Matth. Westm.
The excheker and the kings bench remoued to Shrewesburie.

Herewith the king of England was so mooued, that although the said Leolin made sute for peace, and offered no small sum of monie to haue the daughter of the earle of Leicester his fianced wife deliuered to him, yet would not the king by any meanes consent to that marriage, nor receiue any monie of him, except he would restore vnto the right owners such lands as he had inuaded and got into his possession, and further repaire such castels as he had destroied. Herevpon grew no small grudge betwixt the Welshmen and Englishmen, so that to represse the inuasion of the enimies in the parts towards Bristow, Mountgomerie and Chester, the king sent thrée hundred men in armes on horssebacke. In the quindene of Easter, the king departing from Westminster, hasted towards Wales with a mightie power, and caused the courts of the excheker and of his bench to remooue vnto Shrewesburie, that they might be néere vnto him, making forward with all conuenient spéed to come to the aid and succour of his liege people.

The castell of Rutland taken.
An. Reg. 5.
The castell of Stridewie. Leolin sueth for peace.

Hervpon entring into Wales he tooke the castell of Rutland, and sent into Westwales a valiant capteine named Paine de Camureijs, who with fire and sword wasted that countrie, so that the people offering themselues to the kings peace, deliuered vnto the said Paine the castell of Stridewie with the countrie adioining. Then Leolin the prince of Wales, perceiuing that he was not able to resist the kings power, and knowing that if he did attempt the conflict against him the danger would redound to himself & his traine, did as th' old verse counselleth,

Peruigili cura semper meditare futura,
N. Triuet.
Cōmissioners appointed.

and therefore made suit for peace, in so much that finallie it was agréed, that commissioners for both parts should talke concerning certeine articles, and whatsoeuer they concluded, aswell the king as the said Leolin should hold the same for firme and stable. The king appointed one of his commissioners, to wit, the lord Robert de Tiptost, to take an oth for him, & authorised the said Robert Anthonie Beke, and frier William de Southampton, prior prouinciall of the friers preachers, commissioners, nominated on his behalfe, to receiue the like oth of the said Leolin. Which Leolin appointed commissioners for his part, Tuder ap Edeuenet, and Grono ap Helin, the which commissioners with good deliberation concluded vpon certeine points and articles, of which the principall were as followeth.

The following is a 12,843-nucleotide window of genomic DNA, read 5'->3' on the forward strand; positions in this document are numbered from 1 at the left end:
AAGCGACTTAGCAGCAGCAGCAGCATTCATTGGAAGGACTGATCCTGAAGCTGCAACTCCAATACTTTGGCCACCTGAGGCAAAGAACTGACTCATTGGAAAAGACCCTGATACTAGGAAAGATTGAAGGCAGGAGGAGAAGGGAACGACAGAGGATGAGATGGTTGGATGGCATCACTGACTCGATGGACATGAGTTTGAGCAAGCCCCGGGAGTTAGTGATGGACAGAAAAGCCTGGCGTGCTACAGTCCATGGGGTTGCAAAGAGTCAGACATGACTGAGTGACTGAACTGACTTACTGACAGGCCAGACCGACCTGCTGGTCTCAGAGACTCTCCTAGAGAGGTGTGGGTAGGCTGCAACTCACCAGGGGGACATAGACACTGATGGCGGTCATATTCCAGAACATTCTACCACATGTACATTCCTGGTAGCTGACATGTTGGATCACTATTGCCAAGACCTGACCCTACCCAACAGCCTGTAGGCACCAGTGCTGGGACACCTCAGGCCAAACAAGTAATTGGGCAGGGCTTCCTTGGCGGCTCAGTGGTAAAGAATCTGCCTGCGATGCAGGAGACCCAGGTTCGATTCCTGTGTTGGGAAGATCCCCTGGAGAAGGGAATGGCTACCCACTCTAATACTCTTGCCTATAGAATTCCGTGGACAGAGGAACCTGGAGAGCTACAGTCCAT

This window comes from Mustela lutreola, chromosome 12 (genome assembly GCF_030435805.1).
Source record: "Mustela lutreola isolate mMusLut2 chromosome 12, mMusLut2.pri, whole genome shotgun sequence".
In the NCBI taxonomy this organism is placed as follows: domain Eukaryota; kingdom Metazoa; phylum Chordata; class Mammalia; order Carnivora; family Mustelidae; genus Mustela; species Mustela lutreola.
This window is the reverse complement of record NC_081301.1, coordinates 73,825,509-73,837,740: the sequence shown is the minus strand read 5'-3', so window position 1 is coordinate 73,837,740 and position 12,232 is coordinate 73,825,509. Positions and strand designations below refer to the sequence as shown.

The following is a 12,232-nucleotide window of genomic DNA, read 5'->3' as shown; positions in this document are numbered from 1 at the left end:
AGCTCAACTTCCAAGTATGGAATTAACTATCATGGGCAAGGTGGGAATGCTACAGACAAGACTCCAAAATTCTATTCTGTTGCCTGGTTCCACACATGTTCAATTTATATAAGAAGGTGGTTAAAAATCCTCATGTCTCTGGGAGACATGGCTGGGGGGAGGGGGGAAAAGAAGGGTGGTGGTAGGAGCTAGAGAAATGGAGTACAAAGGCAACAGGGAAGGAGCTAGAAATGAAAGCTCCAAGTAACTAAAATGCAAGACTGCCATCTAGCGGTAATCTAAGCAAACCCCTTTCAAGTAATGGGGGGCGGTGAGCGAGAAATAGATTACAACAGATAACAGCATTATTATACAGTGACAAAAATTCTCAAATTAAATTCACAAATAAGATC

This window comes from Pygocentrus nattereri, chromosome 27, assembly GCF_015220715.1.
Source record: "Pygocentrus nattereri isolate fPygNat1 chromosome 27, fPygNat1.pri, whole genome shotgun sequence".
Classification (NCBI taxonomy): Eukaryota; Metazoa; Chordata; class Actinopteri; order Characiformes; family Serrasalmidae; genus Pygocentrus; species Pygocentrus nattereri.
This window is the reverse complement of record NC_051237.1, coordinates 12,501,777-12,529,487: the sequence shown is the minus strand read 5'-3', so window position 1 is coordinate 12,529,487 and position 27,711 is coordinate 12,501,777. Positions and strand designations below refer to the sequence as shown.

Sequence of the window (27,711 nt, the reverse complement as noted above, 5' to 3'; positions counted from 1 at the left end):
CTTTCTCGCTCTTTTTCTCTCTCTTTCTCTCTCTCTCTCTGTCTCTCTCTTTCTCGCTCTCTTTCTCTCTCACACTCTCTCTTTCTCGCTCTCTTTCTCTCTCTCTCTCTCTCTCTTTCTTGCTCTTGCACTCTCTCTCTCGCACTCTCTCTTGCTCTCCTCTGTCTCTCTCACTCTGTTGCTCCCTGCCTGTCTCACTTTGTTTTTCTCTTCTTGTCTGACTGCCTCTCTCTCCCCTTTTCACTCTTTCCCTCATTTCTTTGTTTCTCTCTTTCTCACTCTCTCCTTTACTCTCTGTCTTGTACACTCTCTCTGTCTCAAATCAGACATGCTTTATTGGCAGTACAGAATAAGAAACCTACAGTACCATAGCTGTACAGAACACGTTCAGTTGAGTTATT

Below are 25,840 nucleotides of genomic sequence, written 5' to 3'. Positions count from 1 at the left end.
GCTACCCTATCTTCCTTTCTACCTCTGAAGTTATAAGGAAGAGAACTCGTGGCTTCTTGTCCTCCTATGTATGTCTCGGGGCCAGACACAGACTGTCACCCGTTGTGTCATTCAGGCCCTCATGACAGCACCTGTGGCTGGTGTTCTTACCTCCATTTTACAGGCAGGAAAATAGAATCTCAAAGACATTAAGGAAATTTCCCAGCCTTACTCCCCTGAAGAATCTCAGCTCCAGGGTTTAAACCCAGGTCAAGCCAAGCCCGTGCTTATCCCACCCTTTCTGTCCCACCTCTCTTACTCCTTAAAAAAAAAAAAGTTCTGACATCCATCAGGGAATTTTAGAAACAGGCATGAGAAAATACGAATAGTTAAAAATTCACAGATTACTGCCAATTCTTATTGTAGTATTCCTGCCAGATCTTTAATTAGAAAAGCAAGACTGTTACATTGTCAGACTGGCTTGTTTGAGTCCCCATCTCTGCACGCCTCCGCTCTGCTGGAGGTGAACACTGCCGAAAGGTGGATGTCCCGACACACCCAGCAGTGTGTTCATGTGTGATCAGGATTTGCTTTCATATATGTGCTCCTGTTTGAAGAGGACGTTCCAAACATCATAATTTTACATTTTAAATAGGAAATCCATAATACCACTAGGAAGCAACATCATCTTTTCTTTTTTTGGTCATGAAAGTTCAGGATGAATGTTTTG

First, that the said Leolin should set at libertie all prisoners which he held in captiuitie for the king of Englands cause, fréelie and without all challenge.


Secondlie, that to haue peace and the kings of Englands fauour, he should giue vnto the said king fiftie thousand pounds sterling, the daies of the paiement whereof to rest in the kings will and pleasure.


Thirdlie, that the land of the foure cantreds without all contradiction should remaine for euer to the king and his heires, with all lands conquered by the king and his people, the Ile of Anglesey excepted, which Ile was granted to the prince, so that he should paie for the same yearelie the summe of one thousand marks, and fiue thousand marks for an income. Prouided, that if the prince chanced to die without issue, then the said Ile to reuert againe into the kings hands.

[Pg 481]